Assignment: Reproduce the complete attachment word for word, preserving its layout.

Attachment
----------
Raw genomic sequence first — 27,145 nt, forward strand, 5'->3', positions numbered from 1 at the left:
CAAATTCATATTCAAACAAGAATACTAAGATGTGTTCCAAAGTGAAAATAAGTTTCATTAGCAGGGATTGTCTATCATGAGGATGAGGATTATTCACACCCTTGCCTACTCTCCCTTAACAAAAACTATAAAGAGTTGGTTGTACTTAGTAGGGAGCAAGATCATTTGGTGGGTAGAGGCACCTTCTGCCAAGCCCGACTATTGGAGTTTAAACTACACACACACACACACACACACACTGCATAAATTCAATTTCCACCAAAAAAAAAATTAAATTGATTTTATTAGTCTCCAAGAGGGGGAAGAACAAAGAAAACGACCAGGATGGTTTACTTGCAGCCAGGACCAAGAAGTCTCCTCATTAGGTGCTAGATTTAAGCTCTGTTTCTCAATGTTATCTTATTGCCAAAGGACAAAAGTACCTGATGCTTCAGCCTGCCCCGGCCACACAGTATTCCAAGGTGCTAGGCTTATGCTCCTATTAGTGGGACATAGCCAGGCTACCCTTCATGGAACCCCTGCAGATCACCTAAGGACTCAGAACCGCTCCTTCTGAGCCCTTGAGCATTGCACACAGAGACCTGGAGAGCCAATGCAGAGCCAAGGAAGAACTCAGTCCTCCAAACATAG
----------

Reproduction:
Raw genomic sequence first — 27,145 nt, forward strand, 5'->3', positions numbered from 1 at the left:
CAAATTCATATTCAAACAAGAATACTAAGATGTGTTCCAAAGTGAAAATAAGTTTCATTAGCAGGGATTGTCTATCATGAGGATGAGGATTATTCACACCCTTGCCTACTCTCCCTTAACAAAAACTATAAAGAGTTGGTTGTACTTAGTAGGGAGCAAGATCATTTGGTGGGTAGAGGCACCTTCTGCCAAGCCCGACTATTGGAGTTTAAACTACACACACACACACACACACACACTGCATAAATTCAATTTCCACCAAAAAAAAAATTAAATTGATTTTATTAGTCTCCAAGAGGGGGAAGAACAAAGAAAACGACCAGGATGGTTTACTTGCAGCCAGGACCAAGAAGTCTCCTCATTAGGTGCTAGATTTAAGCTCTGTTTCTCAATGTTATCTTATTGCCAAAGGACAAAAGTACCTGATGCTTCAGCCTGCCCCGGCCACACAGTATTCCAAGGTGCTAGGCTTATGCTCCTATTAGTGGGACATAGCCAGGCTACCCTTCATGGAACCCCTGCAGATCACCTAAGGACTCAGAACCGCTCCTTCTGAGCCCTTGAGCATTGCACACAGAGACCTGGAGAGCCAATGCAGAGCCAAGGAAGAACTCAGTCCTCCAAACATAG